WASHINGTON — The National Council of Chain Restaurants is back at it today talking to members of Congress in an attempt to make their case against the Renewable Fuel Standard. Their “Lobby Day” comes just as Fuels America released new polling numbers showing a large majority of people believe fast food restaurants should support renewable fuels, and that oil and gasoline are the real factors behind food prices.
Bob Dinneen, President and CEO of the Renewable Fuels Association (RFA), highlights the difference between the views of the chain restaurants and their clientele, “This is clearly an example of ‘drive-thru’ politics. Today’s Fuels America poll shows that more than 8 out of 10 people believe the truth, that oil prices are driving food prices. The big shots who flew into Washington today want Congress to believe that ethanol and the RFS are driving up the price of corn and food. They are quick to blame it all on ethanol, ignoring the impact of high oil prices. But they are here under a false premise because ethanol demand is not driving corn prices higher. In fact, corn prices are actually falling in anticipation of record crops and an increase in world production. The real question is when will fast food restaurants reduce their prices to reflect their lower costs?”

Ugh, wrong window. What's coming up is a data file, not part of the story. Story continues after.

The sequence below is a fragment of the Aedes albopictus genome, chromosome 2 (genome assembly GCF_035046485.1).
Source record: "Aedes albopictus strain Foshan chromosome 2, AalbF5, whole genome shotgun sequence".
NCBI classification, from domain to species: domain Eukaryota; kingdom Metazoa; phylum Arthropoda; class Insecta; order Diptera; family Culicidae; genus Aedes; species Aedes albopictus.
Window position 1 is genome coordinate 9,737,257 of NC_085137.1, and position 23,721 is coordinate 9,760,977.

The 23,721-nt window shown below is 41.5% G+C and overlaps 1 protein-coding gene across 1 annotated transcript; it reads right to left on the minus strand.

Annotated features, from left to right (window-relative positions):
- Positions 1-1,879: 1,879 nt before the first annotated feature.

Dinneen continued, “Chain restaurants, as experts in drive-thru’s, should be the most cognizant of the impact of oil prices on food and transportation. There is a near perfect relationship between the UN Food Price Index and World Crude Oil prices, magnifying the negative impact of Big Oil. Additionally, since the RFS was enacted in 2005, oil prices have risen on average 10% a year, while retail food prices have only increased an average of 2.9% a year. The facts are clear, oil prices are the culprit behind rising food prices, not ethanol.”
Please see RFA Infographic: “Ethanol Feeds and Fuels the World”.
Facts worth noting:
• Ethanol is not produced from the sweet corn that humans consume. It is made from field corn, which is used for livestock feed and industrial purposes.
• One-third of every bushel of grain used in the ethanol process is returned to the market as nutrient-dense livestock and poultry feed.
• Less than 3% of the global grain supply was used by the U.S. ethanol industry in 2012.
• 34.4 million metric tons of animal feed were produced by ethanol plants in 2012.
• 7 hamburgers per person worldwide could have been produced from the ethanol industry’s 2012 animal feed output. That is 50 billion hamburgers.
• Only 16 cents of every dollar spent on food is related to agricultural ingredients. The remaining 84 cents goes to energy, packaging, food processing and other costs.